The Range

Big House Blues

Heads began a'rollin' at the Arizona Department of Corrections after news broke that a guard was caught snoozing in a watchtower less than a month after the longest prison hostage stand-off in the nation's history. When not sleeping on the job, guards are reportedly entertaining themselves by playing video games and listening to CDs. (The Range doesn't know which games they're playing, but we're betting Grand Theft Auto is a favorite.) Gov. Janet Napolitano's blue-ribbon committee found that lax security procedures, along with a shortage of experienced officers, allowed prisoners Steven Coy and Ricky Wassenaar to escape from kitchen duty and take a pair of guards hostage in a watchtower of the Morey Unit of the Lewis Complex near Buckeye. The report heaps blame on high turnover among correctional officers, noting that nearly one-fifth of the 1,029 positions at the Lewis Complex are vacant, and, at the time that Coy and Wassenaar made their break for freedom, 14 of the 20 officers on duty had less than one year's experience. The report notes that pay--less than $25,000 a year, with a signing bonus worth about five grand--pretty much stinks when you consider employees are risking their lives and spending their days in prison. (With that kind of paycheck, you might as well become a schoolteacher.) As a result, morale is lousy, and only one in four guards has more than three years of experience. By the end of the week, nine prison supervisors, including Lewis supervisor Meg Savage, were re-assigned, while the Napolitano administration tried to figure out who was gonna get the ax. Napolitano's pick to head up Corrections, Dora Schriro, still faces a sure-to-be-lively confirmation process with the Arizona Senate.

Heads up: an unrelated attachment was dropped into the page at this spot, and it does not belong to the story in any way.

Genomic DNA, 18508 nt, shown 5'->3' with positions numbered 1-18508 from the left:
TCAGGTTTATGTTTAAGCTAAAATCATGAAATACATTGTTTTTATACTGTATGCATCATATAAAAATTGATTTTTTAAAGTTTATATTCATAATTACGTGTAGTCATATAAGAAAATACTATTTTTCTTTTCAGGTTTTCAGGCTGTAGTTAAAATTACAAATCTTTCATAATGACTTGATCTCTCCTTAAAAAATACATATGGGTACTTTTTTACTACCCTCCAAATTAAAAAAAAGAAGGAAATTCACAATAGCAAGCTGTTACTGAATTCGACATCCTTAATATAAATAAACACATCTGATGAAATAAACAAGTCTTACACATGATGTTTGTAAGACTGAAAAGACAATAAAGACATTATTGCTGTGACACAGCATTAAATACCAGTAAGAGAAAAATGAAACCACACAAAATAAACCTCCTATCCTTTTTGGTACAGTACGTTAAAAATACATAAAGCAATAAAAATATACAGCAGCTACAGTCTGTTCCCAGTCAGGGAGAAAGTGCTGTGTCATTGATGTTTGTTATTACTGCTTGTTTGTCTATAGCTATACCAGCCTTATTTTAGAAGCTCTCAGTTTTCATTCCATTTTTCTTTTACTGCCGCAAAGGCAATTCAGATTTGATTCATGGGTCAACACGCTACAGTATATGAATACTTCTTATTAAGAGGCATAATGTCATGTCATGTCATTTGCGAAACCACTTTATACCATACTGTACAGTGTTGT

Here, Kitty-Kitty-Kitty

With chilly temps and heavy rains washing out the Diamondbacks' opening day at Tucson Electric Park, March came in like a mountain lion prowling the grounds of Sabino Canyon. In related news, at least three mountain lions have been prowling the grounds of Sabino Canyon. Park workers are determined to capture the lions and force them to pay a $5 entrance fee. We'll Drink to That

Showing an uncharacteristic embrace of sinful behavior, the Arizona House of Representatives passed a bill extending last call for alcohol to 2 a.m. Bars could remain open until 2:30 a.m. under the legislation, which is backed by Arizona's tourism industry. Opponents of the proposal, including Mothers Against Drunk Driving and neighborhood activists, are lobbying state senators to put a cork in the bill. Teenage Wasteland

Desert View High School students have a novel approach to preparing for the AIMS test: roofies. A 16-year-old student was arrested for allegedly dealing Rohypnal, the date-rape drug that predators use to dose unsuspecting victims. The bust was among four Rohypnal incidents involving nine students in the last two weeks at the southside high school. Whatever It Costs, It's Worth It

The UA men's basketball team finished a lackluster 19-8 season with a 106-81 bitch-slapping of ASU. In your face, Sun Devils! Earlier in the week, the UA's Most Valuable Employee, coach Lute Olson, agreed to a four-year contract extension that will keep him through the 2009 Final Four. The financial details remained sealed up, but Olson now makes $627,000 from the UA and $350,000 from Nike.

By the Numbers

The state's pocketbook remains flush, according to the most recent numbers released by the Joint Legislative Budget Committee. The state bean-counters reported that January revenues were $8.8 million above the original forecast; for the fiscal year-to-date, the state has brought in almost $127 million more than originally predicted, driven mostly by sales and corporate income taxes. Good thing, too, because the JLBC predicts that next year's budget will have a shortfall of at least $300 million--even with the surplus figured in.
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